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Anna Leese - soprano / Graham Johnson – piano

Wigmore Hall 26 June 2008


Purcell/Britten: Mad Bess; Sweeter than roses

Brahms: Die Nachtigall; Nachtigallen schwingen; In stiller Nacht; Meine Liebe ist grun

Strauss: Das Rosenband; Schlagende Herzen; Ich wollt ein Strauslein binden; An die Nacht

Walton: Three Songs of Edith Sitwell – Daphne; Through gilded trellises; Old Sir Falk

Britten:-  Five Songs of W H Auden – Fish in the unfuffled lakes; Johnny; Let the florid music praise; Seascape; As it is, plenty


A Wigmore Hall recital sets the seal on the burgeoning career of any young singer.  Last night it was the turn of Anna Leese, a soprano from New Zealand and winner of the Richard Tauber Prize (2005)


She sang a wide selection of songs – Brahms and Richard Strauss in German, Britten and Walton in English.  The theme of most of these compositions was Nature and its impact on human existence – birdsong and flowers featuring prominently.


Miss Leese displayed a strong vibrant tone and an innate sense of drama; sometimes the latter led to a tendency to force the vocal line into a climax where it was not required by the music.  This approach was more appropriate in Britten’s treatment of Purcell in Mad Bess , where the singer was not afraid to emphasise the harsh accents of the deranged girl.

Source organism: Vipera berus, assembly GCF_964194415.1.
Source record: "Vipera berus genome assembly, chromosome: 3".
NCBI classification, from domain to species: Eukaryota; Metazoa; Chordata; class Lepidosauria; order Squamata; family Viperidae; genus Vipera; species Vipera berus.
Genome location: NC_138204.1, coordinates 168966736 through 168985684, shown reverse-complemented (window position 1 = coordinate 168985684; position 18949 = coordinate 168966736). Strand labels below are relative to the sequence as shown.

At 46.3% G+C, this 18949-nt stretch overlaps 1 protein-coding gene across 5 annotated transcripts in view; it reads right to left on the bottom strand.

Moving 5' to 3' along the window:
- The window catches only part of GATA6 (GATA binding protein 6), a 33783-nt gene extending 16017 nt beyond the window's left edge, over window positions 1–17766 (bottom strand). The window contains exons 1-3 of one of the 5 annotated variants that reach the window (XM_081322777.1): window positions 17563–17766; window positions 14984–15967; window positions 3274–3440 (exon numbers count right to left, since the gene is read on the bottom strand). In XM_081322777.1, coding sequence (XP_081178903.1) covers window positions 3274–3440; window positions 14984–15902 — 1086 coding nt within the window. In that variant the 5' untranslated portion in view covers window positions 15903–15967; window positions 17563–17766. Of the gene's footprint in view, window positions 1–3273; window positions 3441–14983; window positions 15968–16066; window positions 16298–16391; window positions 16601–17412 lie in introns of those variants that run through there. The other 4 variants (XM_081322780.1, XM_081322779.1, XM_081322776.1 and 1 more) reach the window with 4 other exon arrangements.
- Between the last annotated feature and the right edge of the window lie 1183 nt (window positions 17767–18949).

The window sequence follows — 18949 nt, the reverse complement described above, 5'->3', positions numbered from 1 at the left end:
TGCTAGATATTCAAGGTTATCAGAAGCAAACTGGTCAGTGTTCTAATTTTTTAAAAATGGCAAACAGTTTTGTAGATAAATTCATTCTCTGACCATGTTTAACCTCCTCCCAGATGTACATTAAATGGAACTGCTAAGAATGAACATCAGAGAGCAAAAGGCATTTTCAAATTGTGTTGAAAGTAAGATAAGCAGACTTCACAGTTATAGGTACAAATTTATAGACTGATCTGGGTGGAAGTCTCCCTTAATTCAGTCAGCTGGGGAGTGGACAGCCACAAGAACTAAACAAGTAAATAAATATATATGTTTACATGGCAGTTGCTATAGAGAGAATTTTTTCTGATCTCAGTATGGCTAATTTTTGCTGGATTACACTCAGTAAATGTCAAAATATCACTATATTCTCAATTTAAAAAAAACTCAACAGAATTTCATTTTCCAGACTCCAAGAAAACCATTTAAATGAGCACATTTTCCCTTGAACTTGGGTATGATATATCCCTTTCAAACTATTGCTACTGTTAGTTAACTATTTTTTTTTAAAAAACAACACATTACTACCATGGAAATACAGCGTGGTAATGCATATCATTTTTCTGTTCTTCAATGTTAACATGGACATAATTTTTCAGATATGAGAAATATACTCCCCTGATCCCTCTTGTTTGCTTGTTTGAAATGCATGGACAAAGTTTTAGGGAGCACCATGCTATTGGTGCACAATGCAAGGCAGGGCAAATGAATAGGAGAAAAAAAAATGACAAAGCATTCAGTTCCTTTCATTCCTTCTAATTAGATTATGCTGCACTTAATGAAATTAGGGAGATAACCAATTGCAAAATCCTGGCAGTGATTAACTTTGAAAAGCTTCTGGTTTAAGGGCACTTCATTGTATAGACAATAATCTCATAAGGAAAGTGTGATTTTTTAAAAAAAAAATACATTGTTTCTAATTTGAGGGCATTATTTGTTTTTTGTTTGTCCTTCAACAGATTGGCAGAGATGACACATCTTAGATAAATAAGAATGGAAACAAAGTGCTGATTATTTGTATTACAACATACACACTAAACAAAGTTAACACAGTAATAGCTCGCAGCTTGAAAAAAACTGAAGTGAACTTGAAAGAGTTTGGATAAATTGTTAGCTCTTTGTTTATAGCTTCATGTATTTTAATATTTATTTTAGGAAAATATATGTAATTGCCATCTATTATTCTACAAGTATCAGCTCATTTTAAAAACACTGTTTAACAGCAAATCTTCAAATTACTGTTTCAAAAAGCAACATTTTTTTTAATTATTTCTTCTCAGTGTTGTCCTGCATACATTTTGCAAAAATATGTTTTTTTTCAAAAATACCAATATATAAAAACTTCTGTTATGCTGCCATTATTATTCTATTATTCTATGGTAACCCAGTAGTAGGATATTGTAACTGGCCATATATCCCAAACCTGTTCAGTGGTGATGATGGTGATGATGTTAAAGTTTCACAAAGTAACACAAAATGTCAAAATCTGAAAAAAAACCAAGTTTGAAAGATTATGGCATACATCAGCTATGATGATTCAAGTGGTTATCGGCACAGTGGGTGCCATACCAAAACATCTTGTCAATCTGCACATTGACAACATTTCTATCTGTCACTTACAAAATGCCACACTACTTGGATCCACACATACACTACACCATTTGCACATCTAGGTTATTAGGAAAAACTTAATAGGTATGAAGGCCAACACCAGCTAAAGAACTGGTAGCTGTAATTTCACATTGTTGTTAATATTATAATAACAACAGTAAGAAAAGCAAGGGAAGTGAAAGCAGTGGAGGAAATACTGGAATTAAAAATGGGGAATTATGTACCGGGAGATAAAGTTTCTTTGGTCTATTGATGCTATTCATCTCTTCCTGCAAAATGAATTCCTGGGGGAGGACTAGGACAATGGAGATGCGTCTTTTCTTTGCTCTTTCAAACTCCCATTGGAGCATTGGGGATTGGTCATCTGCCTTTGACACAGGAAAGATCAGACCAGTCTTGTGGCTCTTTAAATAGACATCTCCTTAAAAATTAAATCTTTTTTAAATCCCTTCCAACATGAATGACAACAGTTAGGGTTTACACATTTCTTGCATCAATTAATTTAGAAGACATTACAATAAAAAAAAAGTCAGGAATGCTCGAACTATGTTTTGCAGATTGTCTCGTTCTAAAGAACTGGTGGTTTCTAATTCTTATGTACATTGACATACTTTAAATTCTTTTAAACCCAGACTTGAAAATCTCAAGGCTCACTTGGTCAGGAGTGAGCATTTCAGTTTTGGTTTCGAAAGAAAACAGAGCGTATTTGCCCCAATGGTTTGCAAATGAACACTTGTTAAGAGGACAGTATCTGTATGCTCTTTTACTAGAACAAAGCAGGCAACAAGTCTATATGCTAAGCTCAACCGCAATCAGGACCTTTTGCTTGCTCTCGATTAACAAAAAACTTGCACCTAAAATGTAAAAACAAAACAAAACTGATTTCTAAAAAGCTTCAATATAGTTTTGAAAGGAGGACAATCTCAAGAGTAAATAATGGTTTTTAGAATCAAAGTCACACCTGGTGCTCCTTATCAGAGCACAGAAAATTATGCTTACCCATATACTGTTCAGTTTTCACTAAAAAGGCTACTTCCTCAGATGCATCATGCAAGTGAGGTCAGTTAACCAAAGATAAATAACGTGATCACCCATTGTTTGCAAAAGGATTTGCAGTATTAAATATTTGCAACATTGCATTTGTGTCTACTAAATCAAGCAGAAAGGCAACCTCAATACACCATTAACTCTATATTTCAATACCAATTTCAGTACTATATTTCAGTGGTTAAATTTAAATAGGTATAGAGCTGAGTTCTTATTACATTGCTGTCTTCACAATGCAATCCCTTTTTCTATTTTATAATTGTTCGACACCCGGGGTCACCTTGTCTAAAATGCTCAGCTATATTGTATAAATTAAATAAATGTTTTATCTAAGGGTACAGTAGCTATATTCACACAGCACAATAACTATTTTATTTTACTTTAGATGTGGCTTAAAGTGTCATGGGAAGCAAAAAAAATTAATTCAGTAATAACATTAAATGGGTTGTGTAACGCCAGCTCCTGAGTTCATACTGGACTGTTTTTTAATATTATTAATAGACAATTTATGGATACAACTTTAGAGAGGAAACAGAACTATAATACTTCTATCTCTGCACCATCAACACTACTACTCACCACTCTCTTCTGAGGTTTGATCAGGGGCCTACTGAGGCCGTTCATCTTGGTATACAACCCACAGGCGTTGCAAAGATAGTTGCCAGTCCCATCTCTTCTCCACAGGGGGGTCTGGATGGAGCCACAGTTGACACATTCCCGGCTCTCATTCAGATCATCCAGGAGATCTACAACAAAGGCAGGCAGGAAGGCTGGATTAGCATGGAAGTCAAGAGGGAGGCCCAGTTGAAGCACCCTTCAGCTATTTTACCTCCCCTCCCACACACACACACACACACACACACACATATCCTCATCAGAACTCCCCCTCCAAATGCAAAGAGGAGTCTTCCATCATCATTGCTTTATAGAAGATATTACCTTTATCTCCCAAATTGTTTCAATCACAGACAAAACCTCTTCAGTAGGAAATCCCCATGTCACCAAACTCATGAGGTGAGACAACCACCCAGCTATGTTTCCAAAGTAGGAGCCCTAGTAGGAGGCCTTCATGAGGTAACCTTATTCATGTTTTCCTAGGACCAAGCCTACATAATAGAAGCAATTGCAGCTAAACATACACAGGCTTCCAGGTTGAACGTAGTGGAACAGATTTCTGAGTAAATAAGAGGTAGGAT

The items featuring Brahms’ beloved nightingales highlighted the evocative part played by her accompanist, the indispensable Graham Johnson.


With Richard Strauss, roses featured prominently in the two early songs, although not specifically in Schlagende herzen.  Similarly, Ich wollt ein Strauslein binden does not specify the flowers for the posy rejected by th forlorn admirer.  In contrast An die Nacht needs a forthright manner and the singer left the audience in no doubt that this was an ardent hymn to sensuality.


In Walton’s songs to Edith Sitwell’s texta, the singer’s tone blossomed as she caressed the English words; the tricky rhymes of Old Sir Falk held no terrors for her.  The last section of the concert brought five Britten songs to poems by W H Auden, composed in the Thirties.  The leisurely impressionist Fish in the unruffled lakes was followed by Johnny with its echoes of Kurt Weill.  Miss Leese also caught the triumphant note of Let the florid music praise coping well with the trumpet-like coloratura. In Seascape she conjured up the transient tides glittering in the summer sun; the caustic “As it is, plenty” was delivered with compelling candour – these comments still resound in our contemporary world.


This soprano showed that she can deal with a wide variety of music without once stepping outside the appropriate style.  Her musicianship and attractive stage presence are qualities which augur a successful life in the World of Opera. 


 Stuart Jenkins